Paris Opera Ballet’s ‘Giselle’ is a promising summer dance offering
By Sarah Kaufman,
Washington’s summer dance calendar may be on the light side, but this is no time to resign yourself to the couch. (Reruns, really? I know you’re more adventurous than that.) Keep those strappy heels and maybe a tie at the ready; prepare to pack the watermelon gazpacho and a thermos of juleps into the picnic basket. Whether dressed up or open-air casual, you’re likely to find a bit of soul-soothing paradise on area stages even as the temperatures soar.
The most lustrous of the upcoming gems is the Paris Opera Ballet, arriving for a rare Kennedy Center sojourn, July 5-8. Its “Giselle,” with unique elements such as restored mime sequences and a first-act showcase for eight women, is one to see even if you think you’ve had your fill of this frequently performed romantic-era tale of rustic virtues, broken trust and love beyond the grave.
For one thing, “Giselle” was created for the Paris Opera Ballet and its light, pure performance style back in 1841; for another, this company, one of the world’s artistic treasures, is an infrequent visitor here. Astonishingly, it has not appeared at the center since 1993, a span of time that defies belief, except that I bear such a sharp memory of that long-ago run. (The occasion was the center’s superb France Danse festival, and among the troupe’s offerings was its late director Rudolf Nureyev’s full-length “La Bayadere.”)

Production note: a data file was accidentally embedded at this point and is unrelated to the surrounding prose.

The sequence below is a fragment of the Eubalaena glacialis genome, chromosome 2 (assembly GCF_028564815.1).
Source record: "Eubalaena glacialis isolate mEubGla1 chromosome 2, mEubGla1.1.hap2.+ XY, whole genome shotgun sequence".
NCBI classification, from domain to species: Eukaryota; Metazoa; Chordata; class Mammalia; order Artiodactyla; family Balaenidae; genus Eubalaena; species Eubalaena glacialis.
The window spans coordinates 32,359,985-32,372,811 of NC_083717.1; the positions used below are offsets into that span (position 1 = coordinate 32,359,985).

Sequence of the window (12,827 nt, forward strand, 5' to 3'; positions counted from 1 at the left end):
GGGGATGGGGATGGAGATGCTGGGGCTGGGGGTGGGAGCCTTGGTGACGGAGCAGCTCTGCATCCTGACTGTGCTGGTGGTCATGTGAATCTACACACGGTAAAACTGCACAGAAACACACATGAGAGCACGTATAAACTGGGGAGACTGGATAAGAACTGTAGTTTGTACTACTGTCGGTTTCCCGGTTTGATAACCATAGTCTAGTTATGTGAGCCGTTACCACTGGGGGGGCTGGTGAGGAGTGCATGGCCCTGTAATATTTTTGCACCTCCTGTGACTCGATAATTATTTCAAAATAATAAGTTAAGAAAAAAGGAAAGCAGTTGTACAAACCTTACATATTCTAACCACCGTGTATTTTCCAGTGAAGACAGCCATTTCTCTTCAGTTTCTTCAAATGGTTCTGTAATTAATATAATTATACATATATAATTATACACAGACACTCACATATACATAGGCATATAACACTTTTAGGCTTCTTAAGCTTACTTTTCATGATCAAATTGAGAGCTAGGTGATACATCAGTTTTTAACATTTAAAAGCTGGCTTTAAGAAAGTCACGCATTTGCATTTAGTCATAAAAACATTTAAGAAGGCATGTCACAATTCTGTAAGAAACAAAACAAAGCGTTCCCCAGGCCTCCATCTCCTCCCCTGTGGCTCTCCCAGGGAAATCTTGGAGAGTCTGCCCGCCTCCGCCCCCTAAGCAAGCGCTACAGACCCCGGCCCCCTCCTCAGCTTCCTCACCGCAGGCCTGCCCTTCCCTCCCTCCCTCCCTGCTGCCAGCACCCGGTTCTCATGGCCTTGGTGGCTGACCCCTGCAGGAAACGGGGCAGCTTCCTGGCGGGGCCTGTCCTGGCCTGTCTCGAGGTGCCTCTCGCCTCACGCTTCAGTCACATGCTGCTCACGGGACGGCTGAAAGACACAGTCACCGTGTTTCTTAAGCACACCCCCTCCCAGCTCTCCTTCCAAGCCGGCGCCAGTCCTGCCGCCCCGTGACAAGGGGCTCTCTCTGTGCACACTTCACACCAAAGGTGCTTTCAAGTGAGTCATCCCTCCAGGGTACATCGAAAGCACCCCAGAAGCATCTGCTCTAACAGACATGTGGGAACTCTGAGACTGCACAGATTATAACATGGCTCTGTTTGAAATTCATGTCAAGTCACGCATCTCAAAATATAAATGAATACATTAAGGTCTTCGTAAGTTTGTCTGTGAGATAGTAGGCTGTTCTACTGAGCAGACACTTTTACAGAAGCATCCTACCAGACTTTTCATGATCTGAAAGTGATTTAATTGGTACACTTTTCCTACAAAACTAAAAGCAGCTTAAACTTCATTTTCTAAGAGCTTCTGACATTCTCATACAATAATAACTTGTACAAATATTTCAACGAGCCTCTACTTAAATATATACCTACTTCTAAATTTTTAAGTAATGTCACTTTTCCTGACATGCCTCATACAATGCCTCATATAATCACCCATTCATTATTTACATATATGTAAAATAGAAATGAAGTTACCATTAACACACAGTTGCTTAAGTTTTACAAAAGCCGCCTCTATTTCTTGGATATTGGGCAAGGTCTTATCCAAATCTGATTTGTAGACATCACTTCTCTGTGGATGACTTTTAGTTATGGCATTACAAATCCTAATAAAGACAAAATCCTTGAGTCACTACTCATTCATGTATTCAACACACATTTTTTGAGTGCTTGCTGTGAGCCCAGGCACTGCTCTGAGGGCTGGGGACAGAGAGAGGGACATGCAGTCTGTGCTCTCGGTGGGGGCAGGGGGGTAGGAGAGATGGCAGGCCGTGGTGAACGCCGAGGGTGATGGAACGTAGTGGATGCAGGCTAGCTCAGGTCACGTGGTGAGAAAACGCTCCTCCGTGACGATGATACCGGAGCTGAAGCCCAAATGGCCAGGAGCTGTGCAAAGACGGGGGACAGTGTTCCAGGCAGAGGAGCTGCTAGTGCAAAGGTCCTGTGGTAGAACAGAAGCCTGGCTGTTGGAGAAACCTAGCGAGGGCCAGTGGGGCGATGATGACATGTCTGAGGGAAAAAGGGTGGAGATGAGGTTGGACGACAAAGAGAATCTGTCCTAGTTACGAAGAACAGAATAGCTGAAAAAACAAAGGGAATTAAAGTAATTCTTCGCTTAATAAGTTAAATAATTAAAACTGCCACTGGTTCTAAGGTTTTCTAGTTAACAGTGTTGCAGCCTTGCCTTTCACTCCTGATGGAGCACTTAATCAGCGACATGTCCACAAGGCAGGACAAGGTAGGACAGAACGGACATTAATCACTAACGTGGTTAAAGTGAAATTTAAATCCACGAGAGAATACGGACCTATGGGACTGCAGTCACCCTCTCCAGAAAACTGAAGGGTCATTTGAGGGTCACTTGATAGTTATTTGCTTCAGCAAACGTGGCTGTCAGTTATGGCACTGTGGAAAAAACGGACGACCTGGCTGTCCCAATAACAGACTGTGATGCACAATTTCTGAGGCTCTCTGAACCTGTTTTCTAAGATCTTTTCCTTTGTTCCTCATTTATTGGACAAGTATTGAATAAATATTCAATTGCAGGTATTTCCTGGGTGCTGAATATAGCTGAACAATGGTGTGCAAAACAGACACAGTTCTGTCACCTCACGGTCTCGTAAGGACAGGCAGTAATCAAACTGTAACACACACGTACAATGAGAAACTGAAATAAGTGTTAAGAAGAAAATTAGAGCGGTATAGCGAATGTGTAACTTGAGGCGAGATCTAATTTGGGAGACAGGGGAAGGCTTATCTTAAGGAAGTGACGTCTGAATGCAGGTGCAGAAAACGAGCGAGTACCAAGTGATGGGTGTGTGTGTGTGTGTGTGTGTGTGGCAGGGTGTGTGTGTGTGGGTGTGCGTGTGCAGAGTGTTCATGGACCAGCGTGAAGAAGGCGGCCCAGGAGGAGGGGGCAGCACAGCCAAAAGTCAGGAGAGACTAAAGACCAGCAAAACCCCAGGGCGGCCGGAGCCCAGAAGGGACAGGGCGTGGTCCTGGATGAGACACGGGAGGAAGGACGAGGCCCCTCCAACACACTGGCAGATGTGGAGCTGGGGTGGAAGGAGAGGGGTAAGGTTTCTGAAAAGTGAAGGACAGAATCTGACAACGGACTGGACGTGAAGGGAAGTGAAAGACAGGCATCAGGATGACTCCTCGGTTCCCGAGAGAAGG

Wolf Trap’s informal setting plays host to two first-rate dance companies this summer, starting with Ballet Hispanico, bringing a seasonally appropriate all-Cuban program June 26. “Asuka,” choreographed by Artistic Director Eduardo Vilaro, a native Cuban, features the music of Celia Cruz. Pedro Ruiz, also Cuban-born, created “Guajira,” which celebrates the women of the island’s countryside, and “Club Havana,” starring the conga, rumba, mambo and cha-cha.
Bill T. Jones/Arnie Zane Dance Company makes its Wolf Trap debut with its newest production, “Story/Time,” on July 31. Jones’s work was inspired by John Cage’s “Indeterminacy,” a 1958 event in which the composer sat alone onstage and read the audience a series of one-minute stories. In “Story/Time,” Jones will read his own one-minute stories as his dancers perform around him. Consider it a return to his experimental roots for the two-time Tony Award winner.